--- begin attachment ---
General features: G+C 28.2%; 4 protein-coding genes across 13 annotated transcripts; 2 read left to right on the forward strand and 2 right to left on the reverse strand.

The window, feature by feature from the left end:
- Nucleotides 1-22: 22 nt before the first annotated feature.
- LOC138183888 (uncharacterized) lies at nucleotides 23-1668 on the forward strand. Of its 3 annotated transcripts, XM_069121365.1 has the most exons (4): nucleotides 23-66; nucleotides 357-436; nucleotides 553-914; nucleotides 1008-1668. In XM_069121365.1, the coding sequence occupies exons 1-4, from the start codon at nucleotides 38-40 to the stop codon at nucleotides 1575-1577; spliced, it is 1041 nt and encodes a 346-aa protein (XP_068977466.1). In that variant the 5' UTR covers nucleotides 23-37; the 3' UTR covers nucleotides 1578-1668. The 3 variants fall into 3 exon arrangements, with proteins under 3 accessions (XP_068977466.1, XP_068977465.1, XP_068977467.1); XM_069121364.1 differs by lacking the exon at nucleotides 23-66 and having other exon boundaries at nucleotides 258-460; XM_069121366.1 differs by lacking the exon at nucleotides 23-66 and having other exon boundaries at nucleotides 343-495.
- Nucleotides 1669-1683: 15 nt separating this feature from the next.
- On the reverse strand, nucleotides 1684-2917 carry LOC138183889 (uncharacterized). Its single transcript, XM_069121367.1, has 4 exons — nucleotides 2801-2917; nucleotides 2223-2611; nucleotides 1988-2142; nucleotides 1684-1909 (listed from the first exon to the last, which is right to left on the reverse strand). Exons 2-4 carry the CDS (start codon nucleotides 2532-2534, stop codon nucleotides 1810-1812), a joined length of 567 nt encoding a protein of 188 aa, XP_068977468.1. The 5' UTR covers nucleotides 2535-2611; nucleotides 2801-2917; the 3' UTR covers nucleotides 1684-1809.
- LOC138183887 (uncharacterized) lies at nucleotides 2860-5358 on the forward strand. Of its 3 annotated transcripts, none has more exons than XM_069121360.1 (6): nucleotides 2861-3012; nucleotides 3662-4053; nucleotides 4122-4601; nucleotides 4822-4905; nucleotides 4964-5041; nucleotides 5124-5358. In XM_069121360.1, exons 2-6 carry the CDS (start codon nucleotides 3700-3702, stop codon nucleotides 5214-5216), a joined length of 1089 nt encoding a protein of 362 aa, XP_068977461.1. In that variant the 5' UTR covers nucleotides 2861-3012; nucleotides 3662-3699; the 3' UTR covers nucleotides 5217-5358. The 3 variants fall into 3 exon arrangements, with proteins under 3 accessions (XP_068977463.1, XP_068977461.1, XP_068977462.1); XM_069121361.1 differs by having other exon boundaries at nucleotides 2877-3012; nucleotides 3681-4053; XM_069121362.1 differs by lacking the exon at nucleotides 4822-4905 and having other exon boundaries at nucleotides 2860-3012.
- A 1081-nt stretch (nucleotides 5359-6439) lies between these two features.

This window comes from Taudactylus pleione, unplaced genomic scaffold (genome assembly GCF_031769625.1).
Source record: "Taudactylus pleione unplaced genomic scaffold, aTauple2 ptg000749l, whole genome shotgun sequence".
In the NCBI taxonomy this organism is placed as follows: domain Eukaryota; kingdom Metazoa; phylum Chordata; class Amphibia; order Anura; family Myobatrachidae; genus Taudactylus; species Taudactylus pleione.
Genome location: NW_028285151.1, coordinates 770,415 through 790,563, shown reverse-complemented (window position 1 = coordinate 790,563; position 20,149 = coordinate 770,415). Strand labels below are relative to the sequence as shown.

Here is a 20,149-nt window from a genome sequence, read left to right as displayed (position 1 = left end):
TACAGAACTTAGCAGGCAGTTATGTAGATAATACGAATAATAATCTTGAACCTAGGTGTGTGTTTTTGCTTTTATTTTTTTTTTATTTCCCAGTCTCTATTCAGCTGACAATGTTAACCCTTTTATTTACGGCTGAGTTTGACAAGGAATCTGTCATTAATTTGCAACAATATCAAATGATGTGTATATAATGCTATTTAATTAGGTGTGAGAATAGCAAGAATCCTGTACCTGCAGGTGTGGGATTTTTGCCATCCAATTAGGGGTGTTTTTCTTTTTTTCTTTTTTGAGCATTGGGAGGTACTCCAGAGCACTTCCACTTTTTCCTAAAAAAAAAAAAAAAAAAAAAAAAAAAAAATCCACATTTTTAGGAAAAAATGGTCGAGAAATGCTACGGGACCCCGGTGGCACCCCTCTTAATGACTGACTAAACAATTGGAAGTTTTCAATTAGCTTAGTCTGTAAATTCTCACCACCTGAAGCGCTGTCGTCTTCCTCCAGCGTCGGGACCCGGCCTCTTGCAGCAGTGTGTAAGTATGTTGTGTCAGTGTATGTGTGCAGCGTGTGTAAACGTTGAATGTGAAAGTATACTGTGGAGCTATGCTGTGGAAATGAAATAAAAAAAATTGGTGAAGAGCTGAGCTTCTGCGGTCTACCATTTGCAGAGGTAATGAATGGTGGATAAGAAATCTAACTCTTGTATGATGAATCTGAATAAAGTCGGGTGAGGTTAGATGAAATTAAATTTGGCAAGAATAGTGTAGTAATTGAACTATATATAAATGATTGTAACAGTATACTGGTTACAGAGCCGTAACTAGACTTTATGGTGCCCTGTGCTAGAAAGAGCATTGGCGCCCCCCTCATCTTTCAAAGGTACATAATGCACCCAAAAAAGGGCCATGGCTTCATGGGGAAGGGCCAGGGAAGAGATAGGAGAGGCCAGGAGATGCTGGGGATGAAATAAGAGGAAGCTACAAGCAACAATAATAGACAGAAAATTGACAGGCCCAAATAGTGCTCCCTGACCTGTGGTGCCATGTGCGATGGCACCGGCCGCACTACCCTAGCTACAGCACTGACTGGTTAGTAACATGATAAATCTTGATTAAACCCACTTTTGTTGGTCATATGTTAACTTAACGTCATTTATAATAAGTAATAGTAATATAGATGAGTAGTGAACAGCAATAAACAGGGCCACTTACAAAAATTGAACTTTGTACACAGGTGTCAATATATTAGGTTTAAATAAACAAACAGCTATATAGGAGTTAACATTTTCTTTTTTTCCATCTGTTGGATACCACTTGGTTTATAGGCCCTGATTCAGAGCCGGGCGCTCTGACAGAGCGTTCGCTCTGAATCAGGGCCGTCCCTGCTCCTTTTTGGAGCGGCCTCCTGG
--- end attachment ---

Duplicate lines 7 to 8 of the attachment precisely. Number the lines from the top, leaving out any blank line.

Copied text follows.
- LOC138183887 (uncharacterized) lies at nucleotides 2860-5358 on the forward strand. Of its 3 annotated transcripts, none has more exons than XM_069121360.1 (6): nucleotides 2861-3012; nucleotides 3662-4053; nucleotides 4122-4601; nucleotides 4822-4905; nucleotides 4964-5041; nucleotides 5124-5358. In XM_069121360.1, exons 2-6 carry the CDS (start codon nucleotides 3700-3702, stop codon nucleotides 5214-5216), a joined length of 1089 nt encoding a protein of 362 aa, XP_068977461.1. In that variant the 5' UTR covers nucleotides 2861-3012; nucleotides 3662-3699; the 3' UTR covers nucleotides 5217-5358. The 3 variants fall into 3 exon arrangements, with proteins under 3 accessions (XP_068977463.1, XP_068977461.1, XP_068977462.1); XM_069121361.1 differs by having other exon boundaries at nucleotides 2877-3012; nucleotides 3681-4053; XM_069121362.1 differs by lacking the exon at nucleotides 4822-4905 and having other exon boundaries at nucleotides 2860-3012.
- A 1081-nt stretch (nucleotides 5359-6439) lies between these two features.